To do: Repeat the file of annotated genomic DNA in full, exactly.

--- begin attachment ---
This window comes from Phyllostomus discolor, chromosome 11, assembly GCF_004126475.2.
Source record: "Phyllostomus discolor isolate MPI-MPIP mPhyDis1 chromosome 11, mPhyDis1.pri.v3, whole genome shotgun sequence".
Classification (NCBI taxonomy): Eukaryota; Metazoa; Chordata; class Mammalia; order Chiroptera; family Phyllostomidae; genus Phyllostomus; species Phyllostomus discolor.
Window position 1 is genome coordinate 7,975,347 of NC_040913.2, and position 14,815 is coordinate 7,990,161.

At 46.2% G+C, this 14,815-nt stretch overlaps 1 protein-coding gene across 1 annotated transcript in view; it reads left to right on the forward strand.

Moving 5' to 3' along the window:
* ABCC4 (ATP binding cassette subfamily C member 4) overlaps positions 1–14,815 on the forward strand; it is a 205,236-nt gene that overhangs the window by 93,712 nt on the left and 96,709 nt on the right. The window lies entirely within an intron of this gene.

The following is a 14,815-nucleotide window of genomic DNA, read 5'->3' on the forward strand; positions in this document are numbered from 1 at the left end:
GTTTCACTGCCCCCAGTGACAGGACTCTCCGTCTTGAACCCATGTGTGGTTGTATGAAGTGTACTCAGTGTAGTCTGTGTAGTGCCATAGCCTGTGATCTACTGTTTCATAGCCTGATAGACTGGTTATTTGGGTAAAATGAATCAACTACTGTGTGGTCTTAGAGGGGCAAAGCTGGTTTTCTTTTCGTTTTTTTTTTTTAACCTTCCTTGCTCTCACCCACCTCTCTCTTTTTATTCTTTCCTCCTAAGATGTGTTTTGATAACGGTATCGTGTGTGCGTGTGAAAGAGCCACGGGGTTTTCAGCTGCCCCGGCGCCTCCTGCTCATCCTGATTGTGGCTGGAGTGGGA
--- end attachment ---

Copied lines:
This window comes from Phyllostomus discolor, chromosome 11, assembly GCF_004126475.2.
Source record: "Phyllostomus discolor isolate MPI-MPIP mPhyDis1 chromosome 11, mPhyDis1.pri.v3, whole genome shotgun sequence".
Classification (NCBI taxonomy): Eukaryota; Metazoa; Chordata; class Mammalia; order Chiroptera; family Phyllostomidae; genus Phyllostomus; species Phyllostomus discolor.
Window position 1 is genome coordinate 7,975,347 of NC_040913.2, and position 14,815 is coordinate 7,990,161.

At 46.2% G+C, this 14,815-nt stretch overlaps 1 protein-coding gene across 1 annotated transcript in view; it reads left to right on the forward strand.

Moving 5' to 3' along the window:
* ABCC4 (ATP binding cassette subfamily C member 4) overlaps positions 1–14,815 on the forward strand; it is a 205,236-nt gene that overhangs the window by 93,712 nt on the left and 96,709 nt on the right. The window lies entirely within an intron of this gene.

The following is a 14,815-nucleotide window of genomic DNA, read 5'->3' on the forward strand; positions in this document are numbered from 1 at the left end:
GTTTCACTGCCCCCAGTGACAGGACTCTCCGTCTTGAACCCATGTGTGGTTGTATGAAGTGTACTCAGTGTAGTCTGTGTAGTGCCATAGCCTGTGATCTACTGTTTCATAGCCTGATAGACTGGTTATTTGGGTAAAATGAATCAACTACTGTGTGGTCTTAGAGGGGCAAAGCTGGTTTTCTTTTCGTTTTTTTTTTTTAACCTTCCTTGCTCTCACCCACCTCTCTCTTTTTATTCTTTCCTCCTAAGATGTGTTTTGATAACGGTATCGTGTGTGCGTGTGAAAGAGCCACGGGGTTTTCAGCTGCCCCGGCGCCTCCTGCTCATCCTGATTGTGGCTGGAGTGGGA